“I made this track — or rather the sketch for this track — on a long train ride which took me almost through all of Germany on a south to north route from one gig to another,” he tells us. o”The time flew by — even though it was an almost seven-hour trip. I was just nodding my head and got caught in one of those special moments that I even forgot to pay for my coffee in the train restaurant. That’s why it’s called ‘Guilty.'”
Douglas Greed’s “Guilty” is released February 15 on Exploited.
Serato has long been regarded as one of the industry leaders when it comes to DJ mixing software. The brand has taken their technology mobile by launching Pyro, an iOS music player app that seamlessly mixes your music from Spotify, iTunes and MP3. The Serato Pyro App, which took two years to create, is available for free from the App Store on iPhone, iPad, and iPod Touch in 16 languages in over 150 countries.
The powerful Serato algorithms inside Pyro allow it to break down each song, finding every beat, then blending them smoothly so it’s hard to tell where one song ends and the next one begins. Serato Pyro actually changes the speed of the incoming song to match the one currently playing for an unbelievably smooth listening experience. If the tempos of the two songs are too far apart, Pyro uses an old DJ trick called the “echo out” to make a smooth transition.
Pyro allows you to create your mix by selecting just one song and letting The Echo Nest do the work, curating your playlist yourself in the app from any source, or using playlists already available from DJ Jazzy Jeff, A-Trak, Diplo, Steve Aoki, The Roots and more. The brand has promised more updates throughout the year, including Android.
Obligatory press release gush from A.J. Bertenshaw, co-founder and CEO, Serato: “We created Pyro so that everyone can experience their music, beautifully mixed. Almost two decades ago, Serato changed the professional audio industry forever, and our software has been revolutionizing the industry ever since. Now, with Serato Pyro, we’re ready to mix it up again and change the way music lovers everywhere listen to music.”
On his own and alongside Kenny “Dope” Gonzalez in Masters at Work house music legend Louie Vega continually pushed musical boundaries on the dance floor and beyond. Vega seems to have outdone himself on his upcoming solo album, Starring…XXVIII, out February 26 on Vega Records.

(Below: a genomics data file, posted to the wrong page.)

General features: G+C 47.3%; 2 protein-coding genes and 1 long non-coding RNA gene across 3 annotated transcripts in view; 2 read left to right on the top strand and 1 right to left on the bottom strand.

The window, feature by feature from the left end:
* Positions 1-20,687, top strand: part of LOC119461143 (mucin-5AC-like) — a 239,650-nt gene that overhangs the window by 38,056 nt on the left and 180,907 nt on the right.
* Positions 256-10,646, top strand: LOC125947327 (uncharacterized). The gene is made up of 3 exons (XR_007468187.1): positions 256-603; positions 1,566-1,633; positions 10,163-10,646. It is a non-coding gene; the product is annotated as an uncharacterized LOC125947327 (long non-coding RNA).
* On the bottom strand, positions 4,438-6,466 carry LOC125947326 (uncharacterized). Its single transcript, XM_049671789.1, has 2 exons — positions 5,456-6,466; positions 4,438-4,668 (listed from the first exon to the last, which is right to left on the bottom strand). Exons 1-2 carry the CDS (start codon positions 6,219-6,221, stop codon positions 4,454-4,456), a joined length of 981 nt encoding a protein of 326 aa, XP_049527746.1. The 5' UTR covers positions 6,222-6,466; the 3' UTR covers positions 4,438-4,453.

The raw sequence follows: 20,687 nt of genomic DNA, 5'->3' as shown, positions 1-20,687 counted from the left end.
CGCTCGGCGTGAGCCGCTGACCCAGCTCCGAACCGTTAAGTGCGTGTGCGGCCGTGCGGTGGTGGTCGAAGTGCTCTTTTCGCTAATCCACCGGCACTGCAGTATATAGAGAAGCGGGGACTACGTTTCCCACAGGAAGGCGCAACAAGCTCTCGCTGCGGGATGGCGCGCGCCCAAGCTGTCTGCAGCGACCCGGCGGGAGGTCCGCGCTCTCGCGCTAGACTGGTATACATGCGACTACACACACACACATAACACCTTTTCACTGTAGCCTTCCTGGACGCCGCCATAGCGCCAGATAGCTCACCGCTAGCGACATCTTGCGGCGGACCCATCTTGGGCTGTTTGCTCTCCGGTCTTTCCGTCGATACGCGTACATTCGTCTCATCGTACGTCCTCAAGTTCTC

Starring…XXVIII features the iconic DJ/producer exploring a wealth of musical styles — house, R&B, disco, gospel — on collaborations with a veritable who’s who of dance music including: Funkadelic & George Clinton; The 3 Winans Brothers and The Clark Sisters; Jocelyn Brown (who appeared on Nuyorican Soul’s star-studded album released in 1997); Nick Monaco & Soul Clap; N’Dea Davenport; Lisa Fischer; Cindy Mizelle; Anane Vega; Monique Bingham; Caron Wheeler (Soul II Soul); Josh Milan; Bucie; Tony Momrelle; Kaylow; Vikter Duplaix; Cassio Ware; Adeva, Covertion & Leroy Burgess; Kenny Bobien; Zara McFarlane; Luis Salinas; Roberto Roena; Diviniti; and Byron Stingily.
Obligatory press release gush from Vega: “Today’s listener wants to feel good and that’s exactly what our songs and tracks do. We celebrate the gift of love, art and music. My inspirations came from various visits around the world and experiences in life. As far as the album’s sounds, I revisited lots of R&B, soul, gospel, nu jazz, even some disco, all within the backdrop of house music, took it back to the artist and song tailoring.”
Vega added, “The album came together naturally, it was a growing process. It was like planting a tree, each branch represented an artist, a sound, a groove. The entire process happened within a few years. It started with a few songs and then this past year, I was in a creative state and the music happened back to back. As I travelled and toured, I met artists on the road and would record with them a few weeks later. The experience with the artists on the album was magical; they are all so talented and very unique and have their own special quality.”